Terps in Groningen
Terps are artificial hillocks made by human hands. The Het Hoogeland open-air museum in Warffum shows a terp village in its original environment. Surrounded by field, the original character of this village in enhanced by ancient church paths between the buildings on the museum grounds.
Between 500 BC and 1000 AD, villages developed on the Groningen terps. After the Wadden Coast was dyked in, terps became redundant and some were levelled off. Where terps were not levelled off, in many cases the village church was built on the highest point of the terp.
In the area south of the Wadden sea which is now the Groningen mainland, used to be Frisian islands. Niehove was the main village of the Humsterland Frisian island. The village has retained its original structure and is an important place of interest for which it was crowned the Village of Tradition.
Wierdenland (Terp Area) museum is located on the outskirts of the terp village of Ezinge, and provides information about the history of the archaeological excavations carried out by Albert Eggen van Griffen around 1930. A walk through the village provides a good image of a village on a terp.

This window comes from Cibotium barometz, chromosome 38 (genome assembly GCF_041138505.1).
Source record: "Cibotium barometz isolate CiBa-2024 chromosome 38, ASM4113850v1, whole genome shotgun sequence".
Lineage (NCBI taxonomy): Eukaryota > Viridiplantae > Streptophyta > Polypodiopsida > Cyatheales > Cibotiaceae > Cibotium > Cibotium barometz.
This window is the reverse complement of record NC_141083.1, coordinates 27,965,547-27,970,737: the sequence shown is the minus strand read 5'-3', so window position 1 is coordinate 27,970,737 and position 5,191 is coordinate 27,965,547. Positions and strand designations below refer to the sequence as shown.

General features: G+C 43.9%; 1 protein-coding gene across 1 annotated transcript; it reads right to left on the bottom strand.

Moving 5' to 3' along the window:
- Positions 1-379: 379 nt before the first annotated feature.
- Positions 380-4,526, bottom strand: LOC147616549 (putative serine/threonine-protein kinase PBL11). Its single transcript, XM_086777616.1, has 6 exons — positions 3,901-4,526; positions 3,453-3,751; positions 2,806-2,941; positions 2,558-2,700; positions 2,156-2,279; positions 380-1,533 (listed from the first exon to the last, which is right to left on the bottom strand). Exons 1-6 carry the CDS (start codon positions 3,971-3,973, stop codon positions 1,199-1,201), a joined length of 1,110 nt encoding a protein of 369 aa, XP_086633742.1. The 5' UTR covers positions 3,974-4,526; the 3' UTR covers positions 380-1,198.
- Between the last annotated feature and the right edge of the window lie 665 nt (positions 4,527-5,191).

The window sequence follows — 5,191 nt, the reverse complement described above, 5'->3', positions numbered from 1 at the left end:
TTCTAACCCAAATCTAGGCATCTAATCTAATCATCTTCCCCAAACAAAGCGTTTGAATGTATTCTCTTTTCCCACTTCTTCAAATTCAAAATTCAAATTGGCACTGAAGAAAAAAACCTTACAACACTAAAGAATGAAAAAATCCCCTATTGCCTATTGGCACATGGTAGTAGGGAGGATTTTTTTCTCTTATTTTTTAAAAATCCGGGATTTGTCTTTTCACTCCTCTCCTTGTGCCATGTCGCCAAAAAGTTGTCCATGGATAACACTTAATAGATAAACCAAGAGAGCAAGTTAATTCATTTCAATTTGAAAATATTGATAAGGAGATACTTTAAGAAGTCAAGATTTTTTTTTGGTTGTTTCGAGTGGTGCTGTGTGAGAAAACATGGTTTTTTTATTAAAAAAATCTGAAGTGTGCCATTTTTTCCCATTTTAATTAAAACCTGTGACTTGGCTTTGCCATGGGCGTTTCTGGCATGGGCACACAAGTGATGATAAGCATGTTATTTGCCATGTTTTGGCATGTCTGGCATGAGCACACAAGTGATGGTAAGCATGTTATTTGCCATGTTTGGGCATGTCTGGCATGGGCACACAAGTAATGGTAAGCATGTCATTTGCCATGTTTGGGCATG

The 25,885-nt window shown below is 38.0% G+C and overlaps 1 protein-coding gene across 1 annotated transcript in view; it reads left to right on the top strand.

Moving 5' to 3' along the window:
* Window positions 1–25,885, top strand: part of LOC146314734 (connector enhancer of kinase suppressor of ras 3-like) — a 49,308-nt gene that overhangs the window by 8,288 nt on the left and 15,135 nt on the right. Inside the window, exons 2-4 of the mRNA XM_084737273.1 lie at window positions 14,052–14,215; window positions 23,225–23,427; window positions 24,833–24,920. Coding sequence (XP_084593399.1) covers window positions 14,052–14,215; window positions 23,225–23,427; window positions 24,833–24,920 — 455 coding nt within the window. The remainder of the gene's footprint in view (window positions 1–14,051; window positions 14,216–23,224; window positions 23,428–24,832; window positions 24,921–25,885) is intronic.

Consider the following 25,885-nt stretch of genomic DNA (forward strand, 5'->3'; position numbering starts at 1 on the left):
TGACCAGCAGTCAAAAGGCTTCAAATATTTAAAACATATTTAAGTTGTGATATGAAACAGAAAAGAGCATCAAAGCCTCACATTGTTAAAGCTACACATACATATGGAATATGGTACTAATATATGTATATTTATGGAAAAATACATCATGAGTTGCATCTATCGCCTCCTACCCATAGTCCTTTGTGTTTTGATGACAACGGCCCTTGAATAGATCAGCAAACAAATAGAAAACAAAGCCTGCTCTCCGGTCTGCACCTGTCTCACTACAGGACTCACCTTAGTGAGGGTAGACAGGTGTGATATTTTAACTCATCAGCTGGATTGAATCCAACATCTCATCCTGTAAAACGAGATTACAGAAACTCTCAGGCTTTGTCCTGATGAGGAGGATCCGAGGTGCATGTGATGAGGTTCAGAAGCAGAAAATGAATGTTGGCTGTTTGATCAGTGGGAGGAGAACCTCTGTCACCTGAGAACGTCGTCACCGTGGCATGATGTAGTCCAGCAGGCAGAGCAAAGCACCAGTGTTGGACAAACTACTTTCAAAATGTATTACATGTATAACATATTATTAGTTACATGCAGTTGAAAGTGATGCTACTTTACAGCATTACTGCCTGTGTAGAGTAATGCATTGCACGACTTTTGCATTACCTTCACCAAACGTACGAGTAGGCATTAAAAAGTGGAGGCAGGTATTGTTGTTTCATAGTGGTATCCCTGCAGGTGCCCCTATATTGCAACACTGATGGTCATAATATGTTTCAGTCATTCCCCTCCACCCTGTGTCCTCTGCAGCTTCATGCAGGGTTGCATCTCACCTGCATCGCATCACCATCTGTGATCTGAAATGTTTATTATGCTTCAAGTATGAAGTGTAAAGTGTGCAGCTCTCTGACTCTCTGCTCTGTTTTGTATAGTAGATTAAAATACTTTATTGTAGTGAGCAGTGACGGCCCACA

The Reitdiepdal (valley) is Europe’s oldest man-made landscape: water management, an age-old Dutch profession, has clearly left its traces here. The Drenthe Hunze river once flowed here, connecting the city of Groningen to the sea. As such a narrow, meandering river was difficult to sail, during the 17th century it was decided to partially straighten it. The Hunze is now called the Reitdiep. Fortunately, most old twists of the former Hunze remained.
People already lived on the Eenum terp in 500 BC. The Roman church on the terp dates from the 12th century and has an Arp Schnitger organ from 1703. Just outside of the village is one of the highest terps in Groningen, the Eenumerhoogte.
Museum het Hoogeland
Het Hoogeland open-air museum shows a terp village in its original environs. Surrounded by field that have been there for centuries, the original character of the village is intensified by the old church paths between the dwellings on the museum grounds. With twenty buildings in het heart of Warffum, Het Hoogeland open-air museum shows how people used to live and work in the countryside a century ago.